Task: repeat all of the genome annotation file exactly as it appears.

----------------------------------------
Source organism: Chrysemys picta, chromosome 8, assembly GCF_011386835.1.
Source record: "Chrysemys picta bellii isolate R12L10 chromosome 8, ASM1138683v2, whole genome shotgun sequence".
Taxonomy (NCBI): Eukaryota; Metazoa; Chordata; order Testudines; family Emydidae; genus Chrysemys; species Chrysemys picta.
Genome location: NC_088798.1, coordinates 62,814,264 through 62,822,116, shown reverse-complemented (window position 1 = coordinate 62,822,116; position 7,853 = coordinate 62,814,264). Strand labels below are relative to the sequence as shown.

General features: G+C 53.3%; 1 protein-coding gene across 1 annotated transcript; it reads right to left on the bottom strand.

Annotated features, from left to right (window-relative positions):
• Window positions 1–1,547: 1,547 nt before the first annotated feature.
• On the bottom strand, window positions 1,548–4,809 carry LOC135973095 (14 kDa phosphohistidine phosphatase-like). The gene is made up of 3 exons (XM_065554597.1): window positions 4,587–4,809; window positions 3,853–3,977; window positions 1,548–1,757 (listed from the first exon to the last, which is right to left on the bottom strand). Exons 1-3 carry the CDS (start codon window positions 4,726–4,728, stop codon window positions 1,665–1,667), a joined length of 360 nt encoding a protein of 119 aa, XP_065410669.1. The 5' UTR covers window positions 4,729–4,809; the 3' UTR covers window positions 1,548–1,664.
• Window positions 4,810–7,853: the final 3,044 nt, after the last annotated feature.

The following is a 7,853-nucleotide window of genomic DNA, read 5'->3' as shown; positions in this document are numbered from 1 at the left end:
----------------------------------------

Source organism: Chrysemys picta, chromosome 8, assembly GCF_011386835.1.
Source record: "Chrysemys picta bellii isolate R12L10 chromosome 8, ASM1138683v2, whole genome shotgun sequence".
Taxonomy (NCBI): Eukaryota; Metazoa; Chordata; order Testudines; family Emydidae; genus Chrysemys; species Chrysemys picta.
Genome location: NC_088798.1, coordinates 62,814,264 through 62,822,116, shown reverse-complemented (window position 1 = coordinate 62,822,116; position 7,853 = coordinate 62,814,264). Strand labels below are relative to the sequence as shown.

General features: G+C 53.3%; 1 protein-coding gene across 1 annotated transcript; it reads right to left on the bottom strand.

Annotated features, from left to right (window-relative positions):
• Window positions 1–1,547: 1,547 nt before the first annotated feature.
• On the bottom strand, window positions 1,548–4,809 carry LOC135973095 (14 kDa phosphohistidine phosphatase-like). The gene is made up of 3 exons (XM_065554597.1): window positions 4,587–4,809; window positions 3,853–3,977; window positions 1,548–1,757 (listed from the first exon to the last, which is right to left on the bottom strand). Exons 1-3 carry the CDS (start codon window positions 4,726–4,728, stop codon window positions 1,665–1,667), a joined length of 360 nt encoding a protein of 119 aa, XP_065410669.1. The 5' UTR covers window positions 4,729–4,809; the 3' UTR covers window positions 1,548–1,664.
• Window positions 4,810–7,853: the final 3,044 nt, after the last annotated feature.

The following is a 7,853-nucleotide window of genomic DNA, read 5'->3' as shown; positions in this document are numbered from 1 at the left end: